Shimizu and cinematographer Tsukasa Tanabe do a fantastic job leading us (and Masuoka) to other worlds underground. A film about a cameraman and his obsessive filming had better have good photography, even if it's obviously made on DV, and the pair do a great job on an extremely tight shooting schedule (principal photography took eight days). The underground areas are frightening, looking devoid of life but with a sense of menace around every corner - also credit composer Toshiyuki Takine for that. When this film gets its DVD release, one extra I hope to see is annotations for what Masuoka and his guide discus about hollow worlds and underground cities - they name-check writers and legends from up and down the twentieth century and all around the globe (who knew Lovecraft's Mountains of Madness were underneath Tokyo?). Shimizu and Konaka go beyond putting thought into their world to being downright scholarly about it.

Tomomi Miyashita gives the type of horror performance that's easy to overlook when discussing fine acting, but is exceptional nonetheless: Her F is feral, an animal in human form, and she never gives us much chance to humanize the character. She makes moving on two legs look awkward, and the way she attacks a bottle of red liquid is even more greedy and compulsive than how a human baby takes its nourishment. This is my favorite kind of vampire - animalistic, so divorced from human that even when the form is attractive, it's tough to conceive them as a sex symbol except to the most perverted.

The film is rather twisted by the end, and more than a bit off-putting as it makes a shift from a sort of taxonomical horror (where vampires are defined thusly and Lovecraftian monsters have such a mythology and can cause insanity with a glance) to something more internal, a more self-generated depravity. I'm not completely certain all the film's pieces fit together (or that we can trust the explanations given for how they do). Details of storytelling and continuity aside, though, Marebito does manage to conjure up a lingering discomfort, though, because it can draw a parallel between its audience and its protagonist: He, like us, is seeking out terror and madness, and both the search and the finding are unhealthy, maybe evidence of a broken soul. We see Masuoka's quest and actions and on a certain subconscious level must ask ourselves, is it really wise to go looking for these things?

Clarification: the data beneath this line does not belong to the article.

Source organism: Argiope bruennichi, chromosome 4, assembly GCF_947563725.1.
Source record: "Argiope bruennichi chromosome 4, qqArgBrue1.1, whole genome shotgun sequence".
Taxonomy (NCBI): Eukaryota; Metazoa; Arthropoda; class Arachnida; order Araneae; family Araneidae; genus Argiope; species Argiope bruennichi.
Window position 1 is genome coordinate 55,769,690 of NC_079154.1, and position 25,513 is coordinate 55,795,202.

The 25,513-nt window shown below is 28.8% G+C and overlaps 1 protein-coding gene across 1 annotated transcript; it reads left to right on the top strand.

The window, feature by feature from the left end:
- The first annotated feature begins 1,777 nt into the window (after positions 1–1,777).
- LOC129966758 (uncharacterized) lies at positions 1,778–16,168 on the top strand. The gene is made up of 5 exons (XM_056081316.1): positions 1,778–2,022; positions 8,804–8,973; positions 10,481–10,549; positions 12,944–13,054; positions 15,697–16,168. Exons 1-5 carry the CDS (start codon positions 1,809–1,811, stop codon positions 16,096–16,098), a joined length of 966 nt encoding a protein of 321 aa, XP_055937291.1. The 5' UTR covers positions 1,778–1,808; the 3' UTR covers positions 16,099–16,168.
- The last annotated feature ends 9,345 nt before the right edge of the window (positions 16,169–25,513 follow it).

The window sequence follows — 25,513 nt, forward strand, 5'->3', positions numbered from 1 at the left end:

Or, maybe it's only a movie, and one whose story is loosely held together at that. But if it makes the audience think about it, that's an unusual bit of power.

link directly to this review at http://www.efilmcritic.com/review.php?movie=11510&reviewer=371
originally posted: 10/16/05 15:47:40
[printer] printer-friendly format  
OFFICIAL SELECTION: 2005 Palm Springs Film Festival. For more in the 2005 Palm Springs Film Festival series, click here.
OFFICIAL SELECTION: 2005 Philadelphia Film Festival. For more in the 2005 Philadelphia Film Festival series, click here.
OFFICIAL SELECTION: 2005 Seattle Film Festival For more in the 2005 Seattle Film Festival series, click here.
OFFICIAL SELECTION: 2005 Boston Fantastic Film Festival For more in the 2005 Boston Fantastic Film Festival series, click here.

User Comments

3/07/07 Axel Leos creepy and eerie... 4 stars
8/08/06 K.Sear A little too Lynchian for my tastes. 3 stars
4/04/06 y2mckay Laggy, tedious, confusing, and cheaply made - but does have a naked Japanese vampire chick! 3 stars
3/16/06 Rocky This really didn't make any sense, started promising and ended up being a waste of time 2 stars
IF YOU'VE SEEN THIS FILM, RATE IT!
Note: Duplicate, 'planted,' or other obviously improper comments
will be deleted at our discretion. So don't bother posting 'em. Thanks!
Your Name:
Your Comments:
Your Location: (state/province/country)
Your Rating:


Discuss this movie in our forum

USA
  09-Dec-2005 (R)
  DVD: 14-Mar-2006

UK
  N/A

Australia
  N/A


Directed by
  Takashi Shimizu

Written by
  Chiaki Konaka

Cast
  Shinya Tsukamoto
  Kazuhiro Nakahara
  Shun Sugata



Home Reviews  Articles  Release Dates Coming Soon  DVD  Top 20s Criticwatch  Search
Public Forums  Festival Coverage  Contests About 
eFilmCritic.com: Australia's Largest Movie Review Database.
Privacy Policy | HBS Inc. | |   

All data and site design copyright 1997-2017, HBS Entertainment, Inc.
Search for
reviews features movie title writer/director/cast